Risks and rewards of booking your table online - Part II
August 17, 2005
Chris Keff, chef/owner of Flying Fish, is skeptical. "The question with these online services is, can they provide you with business you wouldn't have otherwise? And that's a hard question to answer." Keff used OpenTable years ago before nixing it, due, in large part, to its cost. "If I look at the $400 to $500 a month spent on it, I think, 'Well, I can pay for my ad in the theater programs and boost my late-night dining instead.' "
Personally, I'm slow to embrace new technologies. The way I see it, why would a diner want to go through a "third party" rather than call the restaurant directly and speak to a human being?
Have you ever tried to make a reservation only to have the phone ring off the hook because the restaurant is closed or staffers are too busy to answer the phone? Ever been put on hold for what seems like eons? Happens to me all the time.
So I thought I'd give OpenTable a try. I found it an effortless way to gather information about a city's better restaurants (42 U.S. states are represented), and though I didn't need to be a member to use the service, membership offers a variety of perks, including a frequent-diner program. I was impressed by the informative site whose detailed information includes restaurant bios, photos, hours, parking info, dress code and maps — and by the fact that I could make a reservations 24/7.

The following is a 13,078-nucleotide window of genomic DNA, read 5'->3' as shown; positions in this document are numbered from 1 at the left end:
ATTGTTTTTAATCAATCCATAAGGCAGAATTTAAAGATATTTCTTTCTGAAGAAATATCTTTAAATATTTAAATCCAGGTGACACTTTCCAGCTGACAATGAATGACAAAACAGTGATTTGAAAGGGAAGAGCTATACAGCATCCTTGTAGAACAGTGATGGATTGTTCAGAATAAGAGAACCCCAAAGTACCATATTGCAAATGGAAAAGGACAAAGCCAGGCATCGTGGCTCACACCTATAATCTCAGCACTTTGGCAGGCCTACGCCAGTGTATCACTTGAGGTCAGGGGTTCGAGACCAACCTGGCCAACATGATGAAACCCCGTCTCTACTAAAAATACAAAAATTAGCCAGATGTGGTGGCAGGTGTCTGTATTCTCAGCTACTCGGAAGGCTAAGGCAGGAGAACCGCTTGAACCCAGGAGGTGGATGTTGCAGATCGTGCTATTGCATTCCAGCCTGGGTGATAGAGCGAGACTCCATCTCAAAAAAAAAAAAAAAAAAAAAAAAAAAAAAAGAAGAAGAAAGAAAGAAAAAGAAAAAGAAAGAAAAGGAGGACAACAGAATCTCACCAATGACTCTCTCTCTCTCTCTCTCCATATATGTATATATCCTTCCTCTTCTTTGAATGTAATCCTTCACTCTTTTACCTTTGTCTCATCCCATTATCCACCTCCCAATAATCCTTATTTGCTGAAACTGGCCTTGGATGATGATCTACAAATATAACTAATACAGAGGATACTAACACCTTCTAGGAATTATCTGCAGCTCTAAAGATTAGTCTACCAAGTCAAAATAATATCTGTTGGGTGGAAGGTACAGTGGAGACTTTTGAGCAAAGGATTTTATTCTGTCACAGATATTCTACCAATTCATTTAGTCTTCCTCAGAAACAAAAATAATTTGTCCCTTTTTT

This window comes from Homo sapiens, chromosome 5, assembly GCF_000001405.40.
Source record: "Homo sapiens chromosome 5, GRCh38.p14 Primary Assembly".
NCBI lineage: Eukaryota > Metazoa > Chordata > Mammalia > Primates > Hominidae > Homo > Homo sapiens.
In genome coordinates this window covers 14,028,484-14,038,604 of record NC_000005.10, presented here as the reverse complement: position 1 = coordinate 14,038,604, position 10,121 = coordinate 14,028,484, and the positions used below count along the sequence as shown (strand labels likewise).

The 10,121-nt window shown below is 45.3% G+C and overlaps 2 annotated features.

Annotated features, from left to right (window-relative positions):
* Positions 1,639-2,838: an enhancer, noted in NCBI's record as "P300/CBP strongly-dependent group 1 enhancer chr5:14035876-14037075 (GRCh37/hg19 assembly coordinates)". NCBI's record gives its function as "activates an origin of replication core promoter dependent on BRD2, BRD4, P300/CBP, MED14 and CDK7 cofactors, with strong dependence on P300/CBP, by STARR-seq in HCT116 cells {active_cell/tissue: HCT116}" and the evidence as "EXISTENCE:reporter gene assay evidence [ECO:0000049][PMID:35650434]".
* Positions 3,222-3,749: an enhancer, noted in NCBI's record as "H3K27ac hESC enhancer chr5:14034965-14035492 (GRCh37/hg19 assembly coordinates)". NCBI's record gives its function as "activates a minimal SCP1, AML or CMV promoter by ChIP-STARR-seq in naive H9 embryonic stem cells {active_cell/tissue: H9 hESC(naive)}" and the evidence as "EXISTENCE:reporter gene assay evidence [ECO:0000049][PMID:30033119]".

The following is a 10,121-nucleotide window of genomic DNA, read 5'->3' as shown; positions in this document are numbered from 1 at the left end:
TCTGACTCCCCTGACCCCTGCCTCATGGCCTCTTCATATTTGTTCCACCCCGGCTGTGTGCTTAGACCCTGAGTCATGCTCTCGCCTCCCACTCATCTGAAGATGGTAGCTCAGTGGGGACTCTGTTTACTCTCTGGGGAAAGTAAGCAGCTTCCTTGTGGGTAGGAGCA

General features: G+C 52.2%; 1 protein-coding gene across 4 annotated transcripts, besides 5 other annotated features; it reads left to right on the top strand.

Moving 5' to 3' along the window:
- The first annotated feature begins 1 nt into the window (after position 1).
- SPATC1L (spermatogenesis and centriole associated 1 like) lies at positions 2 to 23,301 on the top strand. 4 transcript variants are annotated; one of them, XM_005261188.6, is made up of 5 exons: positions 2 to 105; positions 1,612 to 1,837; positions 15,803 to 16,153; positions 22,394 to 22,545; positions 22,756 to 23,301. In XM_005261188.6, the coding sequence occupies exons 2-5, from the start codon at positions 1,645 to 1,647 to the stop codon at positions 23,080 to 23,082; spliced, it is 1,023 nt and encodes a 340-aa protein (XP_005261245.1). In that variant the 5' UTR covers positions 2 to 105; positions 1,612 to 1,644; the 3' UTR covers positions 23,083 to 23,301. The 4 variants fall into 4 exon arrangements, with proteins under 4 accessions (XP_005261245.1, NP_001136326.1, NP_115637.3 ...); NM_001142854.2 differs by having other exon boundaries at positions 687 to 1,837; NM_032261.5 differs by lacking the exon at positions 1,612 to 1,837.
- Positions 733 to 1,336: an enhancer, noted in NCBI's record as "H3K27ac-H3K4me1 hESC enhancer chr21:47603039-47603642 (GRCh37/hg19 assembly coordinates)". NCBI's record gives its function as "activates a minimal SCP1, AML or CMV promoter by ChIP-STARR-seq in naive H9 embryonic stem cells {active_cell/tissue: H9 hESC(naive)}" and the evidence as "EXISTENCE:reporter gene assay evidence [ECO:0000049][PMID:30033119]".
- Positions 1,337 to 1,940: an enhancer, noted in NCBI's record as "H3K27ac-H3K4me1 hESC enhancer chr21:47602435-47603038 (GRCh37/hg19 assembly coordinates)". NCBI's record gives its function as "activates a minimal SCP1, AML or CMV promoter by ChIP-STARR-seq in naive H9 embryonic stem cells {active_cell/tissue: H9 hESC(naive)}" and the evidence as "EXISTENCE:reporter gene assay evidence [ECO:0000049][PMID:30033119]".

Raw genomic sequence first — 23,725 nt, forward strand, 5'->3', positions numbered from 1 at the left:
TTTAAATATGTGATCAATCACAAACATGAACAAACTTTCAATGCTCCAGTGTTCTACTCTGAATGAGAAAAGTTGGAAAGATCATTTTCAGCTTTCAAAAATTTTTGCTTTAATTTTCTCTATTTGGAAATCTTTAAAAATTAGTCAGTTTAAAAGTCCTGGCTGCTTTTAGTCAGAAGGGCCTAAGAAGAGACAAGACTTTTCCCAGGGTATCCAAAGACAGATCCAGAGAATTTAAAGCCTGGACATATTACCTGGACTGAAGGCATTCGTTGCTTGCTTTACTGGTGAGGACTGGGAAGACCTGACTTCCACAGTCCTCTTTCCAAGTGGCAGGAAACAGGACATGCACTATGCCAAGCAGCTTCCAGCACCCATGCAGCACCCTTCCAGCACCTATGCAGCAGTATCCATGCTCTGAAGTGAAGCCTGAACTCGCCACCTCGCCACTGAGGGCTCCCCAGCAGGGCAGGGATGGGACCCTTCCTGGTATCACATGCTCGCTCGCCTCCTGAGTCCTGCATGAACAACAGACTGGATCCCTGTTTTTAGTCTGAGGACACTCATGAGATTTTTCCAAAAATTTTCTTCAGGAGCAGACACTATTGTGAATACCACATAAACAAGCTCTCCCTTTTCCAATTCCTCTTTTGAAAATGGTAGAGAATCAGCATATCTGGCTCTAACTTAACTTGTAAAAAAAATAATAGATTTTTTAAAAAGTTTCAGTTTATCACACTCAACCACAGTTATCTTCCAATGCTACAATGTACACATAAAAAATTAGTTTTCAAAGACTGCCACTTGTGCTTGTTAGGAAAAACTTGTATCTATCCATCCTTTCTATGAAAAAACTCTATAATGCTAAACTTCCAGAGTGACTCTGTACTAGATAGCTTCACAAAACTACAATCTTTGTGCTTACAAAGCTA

For business or holiday travel, it's like having your own personal concierge. Just for kicks, I hit the New York entry last week to see about scoring a table for two at 7 p.m. Saturday, Aug. 27. Within seconds I learned that I could be accommodated at 264 restaurants in Manhattan alone, including Alain Ducasse, Aix and Artisanal — and that was just a fraction of the "A"-list. Impressive.
Locally, more restaurants are adopting the system. Cascadia just did. Zöe and The Herbfarm will soon be hooked up. Even Keff is reconsidering: She's giving OpenTable a second chance at Flying Fish with a three-month trial beginning in October.
Meanwhile, we'll have to wait and see whether more restaurants — hopefully a wider variety — adopt the system. If so, it could have a significant impact on our dining experiences, whether we go online and use it or not.
"Soon," speculates Smith, "the OpenTable terminal is going to scream at the waiter when they pass, yelling 'It's table 19's birthday!' And aren't you more likely to go back to a restaurant if they make you feel special? If they were really emotionally invested in your evening? For me, that's well worth a dollar. Or even a few dollars."
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